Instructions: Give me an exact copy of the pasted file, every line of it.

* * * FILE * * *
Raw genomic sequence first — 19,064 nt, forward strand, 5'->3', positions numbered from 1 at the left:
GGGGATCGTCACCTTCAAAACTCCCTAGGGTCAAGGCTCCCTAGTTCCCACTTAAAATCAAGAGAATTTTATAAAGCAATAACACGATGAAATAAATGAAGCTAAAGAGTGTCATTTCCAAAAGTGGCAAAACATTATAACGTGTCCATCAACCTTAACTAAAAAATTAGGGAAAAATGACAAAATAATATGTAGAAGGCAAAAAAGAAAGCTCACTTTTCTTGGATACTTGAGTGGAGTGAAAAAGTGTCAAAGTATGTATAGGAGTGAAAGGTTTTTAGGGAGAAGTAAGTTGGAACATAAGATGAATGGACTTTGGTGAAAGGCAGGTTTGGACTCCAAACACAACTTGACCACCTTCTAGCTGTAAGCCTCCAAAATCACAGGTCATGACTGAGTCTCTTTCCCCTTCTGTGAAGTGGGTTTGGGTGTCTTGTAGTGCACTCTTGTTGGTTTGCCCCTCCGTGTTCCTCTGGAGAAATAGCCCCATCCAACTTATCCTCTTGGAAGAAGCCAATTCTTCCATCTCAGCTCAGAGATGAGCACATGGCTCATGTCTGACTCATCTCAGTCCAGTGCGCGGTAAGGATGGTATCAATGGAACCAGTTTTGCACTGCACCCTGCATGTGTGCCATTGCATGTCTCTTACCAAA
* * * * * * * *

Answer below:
Raw genomic sequence first — 19,064 nt, forward strand, 5'->3', positions numbered from 1 at the left:
GGGGATCGTCACCTTCAAAACTCCCTAGGGTCAAGGCTCCCTAGTTCCCACTTAAAATCAAGAGAATTTTATAAAGCAATAACACGATGAAATAAATGAAGCTAAAGAGTGTCATTTCCAAAAGTGGCAAAACATTATAACGTGTCCATCAACCTTAACTAAAAAATTAGGGAAAAATGACAAAATAATATGTAGAAGGCAAAAAAGAAAGCTCACTTTTCTTGGATACTTGAGTGGAGTGAAAAAGTGTCAAAGTATGTATAGGAGTGAAAGGTTTTTAGGGAGAAGTAAGTTGGAACATAAGATGAATGGACTTTGGTGAAAGGCAGGTTTGGACTCCAAACACAACTTGACCACCTTCTAGCTGTAAGCCTCCAAAATCACAGGTCATGACTGAGTCTCTTTCCCCTTCTGTGAAGTGGGTTTGGGTGTCTTGTAGTGCACTCTTGTTGGTTTGCCCCTCCGTGTTCCTCTGGAGAAATAGCCCCATCCAACTTATCCTCTTGGAAGAAGCCAATTCTTCCATCTCAGCTCAGAGATGAGCACATGGCTCATGTCTGACTCATCTCAGTCCAGTGCGCGGTAAGGATGGTATCAATGGAACCAGTTTTGCACTGCACCCTGCATGTGTGCCATTGCATGTCTCTTACCAAA